The computer crimes allegedly committed by 26-year-old hacker Aaron Swartz became the focus of intense debate by legal experts and Internet activists Monday, three days after Swartz committed suicide while facing federal prosecution and possible jail time for downloading massive numbers of scholarly articles.
The death of the young activist, widely described as a computer prodigy, abruptly ended the case brought against him by the US attorney in Massachusetts, while sparking anguished criticism of the prosecution and the 25-year-old law at its center, the Computer Fraud and Abuse Act.
In the most recent plea negotiations, Swartz’s lawyer said Monday, the office of US Attorney Carmen Ortiz remained insistent on prison time of four to six months, far less than the 35 years and $1 million fine allowed under federal law but more than Swartz was willing to accept.
Family members called his death “the product of a criminal justice system rife with intimidation and prosecutorial overreach.” His mentor, Harvard Law professor Lawrence Lessig, urged shame on “bullying” prosecutors. And friends and colleagues called for more proportional penalties.
“The case was a great source of stress and fear and feelings of hopelessness for him,” Swartz’s lawyer, Elliot Peters, said in an interview. “I just hope that prosecutors and people at the Department of Justice can find a way . . . to consider proportion and fairness.”
Ortiz’s office continued to decline to comment on the case Monday. A trial had been set to begin in April against the one-time wunderkind, who at 14 helped develop RSS — a groundbreaking technical advancement in how online content is distributed — and went on to help create the social news site Reddit.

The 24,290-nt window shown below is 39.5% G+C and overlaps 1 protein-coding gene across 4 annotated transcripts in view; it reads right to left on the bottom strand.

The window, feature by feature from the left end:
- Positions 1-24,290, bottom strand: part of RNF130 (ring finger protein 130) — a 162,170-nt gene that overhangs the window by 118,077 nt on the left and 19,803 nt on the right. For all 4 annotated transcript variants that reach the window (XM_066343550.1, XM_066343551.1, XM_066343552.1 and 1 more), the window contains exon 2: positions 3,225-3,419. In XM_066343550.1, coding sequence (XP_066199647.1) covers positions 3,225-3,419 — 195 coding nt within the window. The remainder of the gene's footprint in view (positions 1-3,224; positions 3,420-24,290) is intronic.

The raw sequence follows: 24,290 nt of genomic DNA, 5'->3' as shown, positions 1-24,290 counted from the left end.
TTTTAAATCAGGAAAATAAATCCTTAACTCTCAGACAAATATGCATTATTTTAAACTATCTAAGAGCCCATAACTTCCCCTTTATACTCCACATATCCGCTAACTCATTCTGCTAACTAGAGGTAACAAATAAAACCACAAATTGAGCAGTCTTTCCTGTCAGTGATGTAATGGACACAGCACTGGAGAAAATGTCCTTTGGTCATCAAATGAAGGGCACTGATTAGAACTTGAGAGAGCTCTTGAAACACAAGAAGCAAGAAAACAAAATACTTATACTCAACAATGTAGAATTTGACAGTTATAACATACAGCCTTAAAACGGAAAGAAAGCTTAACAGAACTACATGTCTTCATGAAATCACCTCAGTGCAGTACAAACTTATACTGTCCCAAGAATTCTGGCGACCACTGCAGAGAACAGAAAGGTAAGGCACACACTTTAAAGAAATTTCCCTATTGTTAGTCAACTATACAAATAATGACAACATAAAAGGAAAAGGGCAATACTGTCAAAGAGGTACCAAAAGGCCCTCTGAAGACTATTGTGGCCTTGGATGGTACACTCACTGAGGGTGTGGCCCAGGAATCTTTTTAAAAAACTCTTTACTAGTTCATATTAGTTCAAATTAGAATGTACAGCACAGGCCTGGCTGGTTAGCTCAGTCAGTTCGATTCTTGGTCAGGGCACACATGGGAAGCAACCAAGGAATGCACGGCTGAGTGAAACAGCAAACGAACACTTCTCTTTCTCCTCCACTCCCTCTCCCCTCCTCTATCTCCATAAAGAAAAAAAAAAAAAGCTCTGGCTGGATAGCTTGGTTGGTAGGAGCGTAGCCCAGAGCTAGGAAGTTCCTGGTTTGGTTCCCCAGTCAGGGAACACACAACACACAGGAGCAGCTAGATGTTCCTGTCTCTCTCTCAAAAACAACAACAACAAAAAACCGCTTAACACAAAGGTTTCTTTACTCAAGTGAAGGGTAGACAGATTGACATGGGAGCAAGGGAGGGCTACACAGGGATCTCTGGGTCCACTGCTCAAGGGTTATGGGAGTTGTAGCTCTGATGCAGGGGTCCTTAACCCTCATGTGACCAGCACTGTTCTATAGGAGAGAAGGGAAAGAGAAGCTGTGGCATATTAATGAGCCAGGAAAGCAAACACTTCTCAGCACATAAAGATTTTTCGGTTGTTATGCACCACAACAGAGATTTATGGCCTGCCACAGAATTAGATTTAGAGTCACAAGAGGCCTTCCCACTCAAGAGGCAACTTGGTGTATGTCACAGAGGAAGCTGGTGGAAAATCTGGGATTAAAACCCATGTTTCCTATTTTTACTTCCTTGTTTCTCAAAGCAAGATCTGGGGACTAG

The key federal charges against Swartz — wire fraud; computer fraud; unlawfully obtaining information from a protected computer, and recklessly damaging a protected computer — stemmed from his alleged efforts beginning in September 2010 to gain access to an academic database and rapidly download enormous numbers of academic articles normally provided to subscribers in limited quantities.
According to the government’s indictment last fall, Swartz, then a fellow at Harvard’s Safra Center for Ethics, used the computer network at MIT to sign in as guest user “Gary Host” and access the scholarly database, known as JSTOR. Well known in Internet circles as an activist for unfettered information access, Swartz may have intended to make the contents widely available for free — but he never got the chance.
After the MIT network detected his efforts and tried to block him, the indictment alleges, Swartz sidestepped them in a series of high-tech maneuvers, ultimately bypassing the guest registration process by entering an MIT computer closet and wiring his laptop directly into the network. Eventually MIT installed a camera in the closet and in January 2011, prosecutors said, he was caught.
MIT said Sunday that it will investigate its involvement in the case, “in order to understand and to learn from the actions MIT took,” according to a statement by president L. Rafael Reif.
According to the indictment, the user’s agreement for the database prohibits the use of automated programs to download content, and makes clear that violation of the rules could lead to prosecution. But some hacker advocates say it is unconstitutional to criminalize the violation of a private user agreement. In addition, they argue, the federal law is not specific about what constitutes unauthorized access.